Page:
5 Books | by Aaron Coe
Ogilvy on Advertising
A candid and indispensable primer on all aspects of advertising from the man Time has called "the most sought after wizard in the business." Told with brutal candor and prodigal generosity, David Ogilvy reveals: • How to get a job in advertising • How to choose an agency for your product • The secrets behind advertising that works • How to write successful copy—and get people to read it • Eighteen miracles of research • What advertising can do for charities And much, much more.
Guide My Feet
The founder of the Children's Defense Fund and author of The Measure of Our Success presents prayers and meditations to inspire all those, such as parents, teachers, and ministers, who work on the behalf of children. Marian Wright Edelman, founder and president of the Children's Defense Fund, is one of the most important moral leaders in America. Her first book, The Measure of Our Success was a #1 New York Times bestseller—spending 16 weeks on the list, selling more than 450,000 copies and garnering spectacular praise from Hillary Clinton, Maya Angelou, and Oprah Winfrey. Guide My Feet continues her crusade for the well-being of America's children by providing a counterweight to the lesson society is teaching this generation of children—to be soulless takers instead of empowered givers. Guide My Feet is a collection of prayers and meditations gathered from Edelman's own holiday rituals and experiences and the writings of such inspiring leaders as Dr. Martin Luther King Jr., Gandhi, and Frederick Douglass. It urges readers to commit to and pray for strength and patience, and offers solace and direction for parents troubled by the commercialism and violence running rampant in today's society. Filled with wisdom, compassion and understanding, it provides an important spiritual and moral resource all caregivers can turn to as they strive to instill values, integrity, self-discipline and faith in children.
How will Artificial Intelligence affect crime, war, justice, jobs, society and our very sense of being human? The rise of AI has the potential to transform our future more than any other technology—and there’s nobody better qualified or situated to explore that future than Max Tegmark, an MIT professor who’s helped mainstream research on how to keep AI beneficial. How can we grow our prosperity through automation without leaving people lacking income or purpose? What career advice should we give today’s kids? How can we make future AI systems more robust, so that they do what we want without crashing, malfunctioning or getting hacked? Should we fear an arms race in lethal autonomous weapons? Will machines eventually outsmart us at all tasks, replacing humans on the job market and perhaps altogether? Will AI help life flourish like never before or give us more power than we can handle? What sort of future do you want? This book empowers you to join what may be the most important conversation of our time. It doesn’t shy away from the full range of viewpoints or from the most controversial issues—from superintelligence to meaning, consciousness and the ultimate physical limits on life in the cosmos.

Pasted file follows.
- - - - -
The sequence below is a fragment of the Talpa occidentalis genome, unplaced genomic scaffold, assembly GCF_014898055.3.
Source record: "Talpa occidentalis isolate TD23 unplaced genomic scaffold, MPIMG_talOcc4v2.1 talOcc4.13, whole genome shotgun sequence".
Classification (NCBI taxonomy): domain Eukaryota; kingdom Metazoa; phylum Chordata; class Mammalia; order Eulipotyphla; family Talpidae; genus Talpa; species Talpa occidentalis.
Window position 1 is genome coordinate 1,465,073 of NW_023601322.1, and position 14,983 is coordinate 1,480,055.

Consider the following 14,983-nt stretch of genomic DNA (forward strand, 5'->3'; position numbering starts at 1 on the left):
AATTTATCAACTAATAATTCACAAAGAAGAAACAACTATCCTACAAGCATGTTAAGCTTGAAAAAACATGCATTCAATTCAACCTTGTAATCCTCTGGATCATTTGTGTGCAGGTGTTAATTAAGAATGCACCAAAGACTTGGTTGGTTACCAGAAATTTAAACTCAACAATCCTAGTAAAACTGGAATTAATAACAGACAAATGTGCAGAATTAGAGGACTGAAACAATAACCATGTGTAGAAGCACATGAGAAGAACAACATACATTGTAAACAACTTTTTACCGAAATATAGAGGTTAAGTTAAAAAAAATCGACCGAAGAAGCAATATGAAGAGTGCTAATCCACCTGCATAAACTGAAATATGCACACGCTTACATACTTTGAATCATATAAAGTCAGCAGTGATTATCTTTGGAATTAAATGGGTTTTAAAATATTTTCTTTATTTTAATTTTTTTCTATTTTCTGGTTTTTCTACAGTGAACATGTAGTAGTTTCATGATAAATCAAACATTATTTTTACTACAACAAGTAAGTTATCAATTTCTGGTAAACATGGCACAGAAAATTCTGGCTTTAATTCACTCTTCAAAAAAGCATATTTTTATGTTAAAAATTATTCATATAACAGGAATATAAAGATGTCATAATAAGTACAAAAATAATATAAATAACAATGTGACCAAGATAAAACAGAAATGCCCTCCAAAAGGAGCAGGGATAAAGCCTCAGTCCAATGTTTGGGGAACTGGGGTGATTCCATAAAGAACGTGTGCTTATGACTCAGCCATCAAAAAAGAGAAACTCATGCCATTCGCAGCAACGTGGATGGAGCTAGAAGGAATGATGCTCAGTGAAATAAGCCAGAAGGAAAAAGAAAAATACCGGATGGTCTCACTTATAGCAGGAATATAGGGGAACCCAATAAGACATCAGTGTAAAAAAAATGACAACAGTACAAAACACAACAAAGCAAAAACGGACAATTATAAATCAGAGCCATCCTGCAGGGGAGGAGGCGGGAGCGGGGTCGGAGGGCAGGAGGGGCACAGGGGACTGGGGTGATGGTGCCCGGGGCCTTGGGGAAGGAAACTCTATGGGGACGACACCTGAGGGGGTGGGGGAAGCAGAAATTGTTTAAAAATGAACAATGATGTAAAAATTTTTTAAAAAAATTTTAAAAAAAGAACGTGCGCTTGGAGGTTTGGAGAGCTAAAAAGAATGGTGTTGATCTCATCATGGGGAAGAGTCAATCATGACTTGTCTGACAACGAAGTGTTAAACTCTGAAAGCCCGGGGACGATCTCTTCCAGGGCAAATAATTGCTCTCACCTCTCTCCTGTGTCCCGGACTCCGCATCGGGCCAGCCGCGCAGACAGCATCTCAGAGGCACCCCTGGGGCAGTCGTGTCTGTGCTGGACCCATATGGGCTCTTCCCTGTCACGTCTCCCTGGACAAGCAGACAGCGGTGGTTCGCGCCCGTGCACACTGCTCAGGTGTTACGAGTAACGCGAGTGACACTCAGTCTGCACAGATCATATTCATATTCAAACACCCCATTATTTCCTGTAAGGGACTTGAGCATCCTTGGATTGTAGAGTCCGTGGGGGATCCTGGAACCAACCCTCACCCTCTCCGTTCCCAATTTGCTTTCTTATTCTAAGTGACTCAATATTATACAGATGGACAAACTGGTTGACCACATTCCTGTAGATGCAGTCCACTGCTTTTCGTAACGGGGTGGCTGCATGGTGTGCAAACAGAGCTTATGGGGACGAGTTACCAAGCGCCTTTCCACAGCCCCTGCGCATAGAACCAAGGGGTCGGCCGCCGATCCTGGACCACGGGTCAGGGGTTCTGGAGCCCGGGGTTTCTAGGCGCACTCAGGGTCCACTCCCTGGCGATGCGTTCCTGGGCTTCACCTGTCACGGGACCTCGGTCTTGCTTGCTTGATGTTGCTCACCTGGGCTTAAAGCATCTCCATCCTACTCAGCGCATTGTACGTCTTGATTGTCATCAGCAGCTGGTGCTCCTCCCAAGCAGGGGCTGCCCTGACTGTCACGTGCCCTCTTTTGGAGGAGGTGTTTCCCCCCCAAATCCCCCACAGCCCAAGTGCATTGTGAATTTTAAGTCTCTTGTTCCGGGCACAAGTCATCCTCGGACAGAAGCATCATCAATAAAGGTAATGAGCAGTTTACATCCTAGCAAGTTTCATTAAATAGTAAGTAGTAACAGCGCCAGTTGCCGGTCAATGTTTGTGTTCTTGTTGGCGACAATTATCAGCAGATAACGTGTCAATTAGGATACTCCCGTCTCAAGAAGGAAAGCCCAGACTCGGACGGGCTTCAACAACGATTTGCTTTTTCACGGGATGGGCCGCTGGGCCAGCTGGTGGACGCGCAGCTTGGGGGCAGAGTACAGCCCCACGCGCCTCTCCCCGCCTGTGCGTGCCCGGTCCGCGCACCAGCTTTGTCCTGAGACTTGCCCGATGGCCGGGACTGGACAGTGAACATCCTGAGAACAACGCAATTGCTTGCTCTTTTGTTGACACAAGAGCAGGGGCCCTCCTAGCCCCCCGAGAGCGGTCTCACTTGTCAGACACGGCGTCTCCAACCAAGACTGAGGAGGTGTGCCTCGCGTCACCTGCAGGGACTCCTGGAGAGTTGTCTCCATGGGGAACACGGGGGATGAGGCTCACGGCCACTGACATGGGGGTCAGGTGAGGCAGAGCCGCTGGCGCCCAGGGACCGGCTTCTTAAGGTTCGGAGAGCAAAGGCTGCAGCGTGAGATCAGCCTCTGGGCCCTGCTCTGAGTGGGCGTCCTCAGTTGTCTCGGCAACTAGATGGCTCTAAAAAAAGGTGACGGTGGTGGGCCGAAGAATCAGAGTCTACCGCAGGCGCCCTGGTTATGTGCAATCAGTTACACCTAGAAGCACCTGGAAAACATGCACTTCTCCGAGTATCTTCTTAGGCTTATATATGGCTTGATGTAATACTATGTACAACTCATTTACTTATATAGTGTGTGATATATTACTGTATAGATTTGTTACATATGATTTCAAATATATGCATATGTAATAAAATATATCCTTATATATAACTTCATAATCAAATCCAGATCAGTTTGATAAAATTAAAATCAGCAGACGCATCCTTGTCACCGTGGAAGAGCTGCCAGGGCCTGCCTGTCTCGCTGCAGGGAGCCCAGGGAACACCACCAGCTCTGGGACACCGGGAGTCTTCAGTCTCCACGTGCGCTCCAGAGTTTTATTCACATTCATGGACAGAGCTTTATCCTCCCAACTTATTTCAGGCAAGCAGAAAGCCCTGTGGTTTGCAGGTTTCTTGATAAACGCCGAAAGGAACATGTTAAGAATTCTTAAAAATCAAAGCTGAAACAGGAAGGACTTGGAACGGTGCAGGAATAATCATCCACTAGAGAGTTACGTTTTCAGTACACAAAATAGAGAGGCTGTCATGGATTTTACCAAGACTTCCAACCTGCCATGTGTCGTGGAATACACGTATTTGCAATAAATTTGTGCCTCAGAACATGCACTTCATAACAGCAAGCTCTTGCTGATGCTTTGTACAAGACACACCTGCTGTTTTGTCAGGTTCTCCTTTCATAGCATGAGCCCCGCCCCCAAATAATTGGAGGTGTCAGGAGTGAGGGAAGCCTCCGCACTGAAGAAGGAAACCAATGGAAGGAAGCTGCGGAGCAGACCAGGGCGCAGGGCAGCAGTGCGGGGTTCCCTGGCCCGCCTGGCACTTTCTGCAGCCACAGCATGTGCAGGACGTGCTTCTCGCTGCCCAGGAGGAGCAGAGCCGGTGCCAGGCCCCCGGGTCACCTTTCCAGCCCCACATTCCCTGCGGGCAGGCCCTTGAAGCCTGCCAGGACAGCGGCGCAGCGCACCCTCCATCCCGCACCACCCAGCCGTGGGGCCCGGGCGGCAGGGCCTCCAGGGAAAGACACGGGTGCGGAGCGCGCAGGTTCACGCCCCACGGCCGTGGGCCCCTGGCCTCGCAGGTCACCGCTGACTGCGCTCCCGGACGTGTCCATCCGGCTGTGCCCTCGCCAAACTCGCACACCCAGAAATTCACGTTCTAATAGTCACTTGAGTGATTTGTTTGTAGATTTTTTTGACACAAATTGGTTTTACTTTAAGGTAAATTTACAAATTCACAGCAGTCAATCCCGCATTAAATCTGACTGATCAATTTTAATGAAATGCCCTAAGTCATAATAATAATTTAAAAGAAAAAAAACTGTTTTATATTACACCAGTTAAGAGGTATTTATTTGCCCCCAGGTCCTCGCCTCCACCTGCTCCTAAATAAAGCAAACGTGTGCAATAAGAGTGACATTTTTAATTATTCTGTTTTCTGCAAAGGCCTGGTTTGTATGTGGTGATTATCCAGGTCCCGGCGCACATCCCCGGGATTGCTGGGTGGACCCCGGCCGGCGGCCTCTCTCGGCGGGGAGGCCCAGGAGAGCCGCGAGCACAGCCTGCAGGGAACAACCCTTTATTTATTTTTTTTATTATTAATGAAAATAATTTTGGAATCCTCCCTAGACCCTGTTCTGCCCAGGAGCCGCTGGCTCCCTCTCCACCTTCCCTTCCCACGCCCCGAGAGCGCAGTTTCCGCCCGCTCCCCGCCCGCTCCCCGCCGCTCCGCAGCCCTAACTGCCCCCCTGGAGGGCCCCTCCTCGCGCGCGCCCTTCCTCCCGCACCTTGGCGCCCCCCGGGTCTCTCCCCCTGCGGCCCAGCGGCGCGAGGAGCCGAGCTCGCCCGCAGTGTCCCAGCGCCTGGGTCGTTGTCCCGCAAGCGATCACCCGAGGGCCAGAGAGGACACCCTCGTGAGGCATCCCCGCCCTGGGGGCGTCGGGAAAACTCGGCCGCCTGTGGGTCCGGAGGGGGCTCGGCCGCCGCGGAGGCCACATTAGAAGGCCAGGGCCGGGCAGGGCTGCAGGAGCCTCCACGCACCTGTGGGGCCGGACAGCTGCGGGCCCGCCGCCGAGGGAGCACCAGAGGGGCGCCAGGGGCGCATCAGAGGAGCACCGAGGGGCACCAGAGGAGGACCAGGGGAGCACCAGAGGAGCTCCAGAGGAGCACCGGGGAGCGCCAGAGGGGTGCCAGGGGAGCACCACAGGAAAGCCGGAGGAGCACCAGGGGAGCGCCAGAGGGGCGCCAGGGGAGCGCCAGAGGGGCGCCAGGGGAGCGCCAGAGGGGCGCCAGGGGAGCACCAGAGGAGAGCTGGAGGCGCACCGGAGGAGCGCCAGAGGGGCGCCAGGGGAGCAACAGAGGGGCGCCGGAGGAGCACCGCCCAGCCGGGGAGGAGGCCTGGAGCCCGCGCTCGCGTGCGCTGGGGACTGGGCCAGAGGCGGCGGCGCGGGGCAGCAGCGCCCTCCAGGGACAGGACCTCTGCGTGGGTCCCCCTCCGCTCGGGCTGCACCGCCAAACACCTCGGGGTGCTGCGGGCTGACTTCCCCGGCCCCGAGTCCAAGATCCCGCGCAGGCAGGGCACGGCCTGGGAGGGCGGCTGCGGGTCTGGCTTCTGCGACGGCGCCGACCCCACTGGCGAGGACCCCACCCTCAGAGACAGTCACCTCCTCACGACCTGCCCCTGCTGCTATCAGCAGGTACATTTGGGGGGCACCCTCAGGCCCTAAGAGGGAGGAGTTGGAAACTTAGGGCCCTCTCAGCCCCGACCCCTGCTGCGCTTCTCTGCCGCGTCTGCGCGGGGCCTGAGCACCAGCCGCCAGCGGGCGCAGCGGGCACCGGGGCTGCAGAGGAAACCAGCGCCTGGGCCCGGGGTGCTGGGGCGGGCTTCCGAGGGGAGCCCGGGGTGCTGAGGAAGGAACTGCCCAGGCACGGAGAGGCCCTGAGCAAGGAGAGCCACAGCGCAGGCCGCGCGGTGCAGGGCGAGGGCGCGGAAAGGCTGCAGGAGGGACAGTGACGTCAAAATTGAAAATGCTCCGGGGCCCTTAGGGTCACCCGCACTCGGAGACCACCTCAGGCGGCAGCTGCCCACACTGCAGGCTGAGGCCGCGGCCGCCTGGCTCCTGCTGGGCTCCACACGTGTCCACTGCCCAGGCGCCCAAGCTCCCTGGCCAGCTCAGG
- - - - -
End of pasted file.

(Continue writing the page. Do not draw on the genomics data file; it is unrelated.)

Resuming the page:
The Problem with Software
An industry insider explains why there is so much bad software--and why academia doesn't teach programmers what industry wants them to know. Why is software so prone to bugs? So vulnerable to viruses? Why are software products so often delayed, or even canceled? Is software development really hard, or are software developers just not that good at it? In The Problem with Software, Adam Barr examines the proliferation of bad software, explains what causes it, and offers some suggestions on how to improve the situation. For one thing, Barr points out, academia doesn't teach programmers what they actually need to know to do their jobs: how to work in a team to create code that works reliably and can be maintained by somebody other than the original authors. As the size and complexity of commercial software have grown, the gap between academic computer science and industry has widened. It's an open secret that there is little engineering in software engineering, which continues to rely not on codified scientific knowledge but on intuition and experience. Barr, who worked as a programmer for more than twenty years, describes how the industry has evolved, from the era of mainframes and Fortran to today's embrace of the cloud. He explains bugs and why software has so many of them, and why today's interconnected computers offer fertile ground for viruses and worms. The difference between good and bad software can be a single line of code, and Barr includes code to illustrate the consequences of seemingly inconsequential choices by programmers. Looking to the future, Barr writes that the best prospect for improving software engineering is the move to the cloud. When software is a service and not a product, companies will have more incentive to make it good rather than "good enough to ship."
The Mezuzah in the Madonnna's Foot
Acclaimed in the Progressive's "Best Reading of 1993," these thrilling and harrowing firsthand stories of survivors and their rescuers vividly reveal the secret history of the Jews who found asylum from Hitler's Final Solution under Franco's Fascist regime.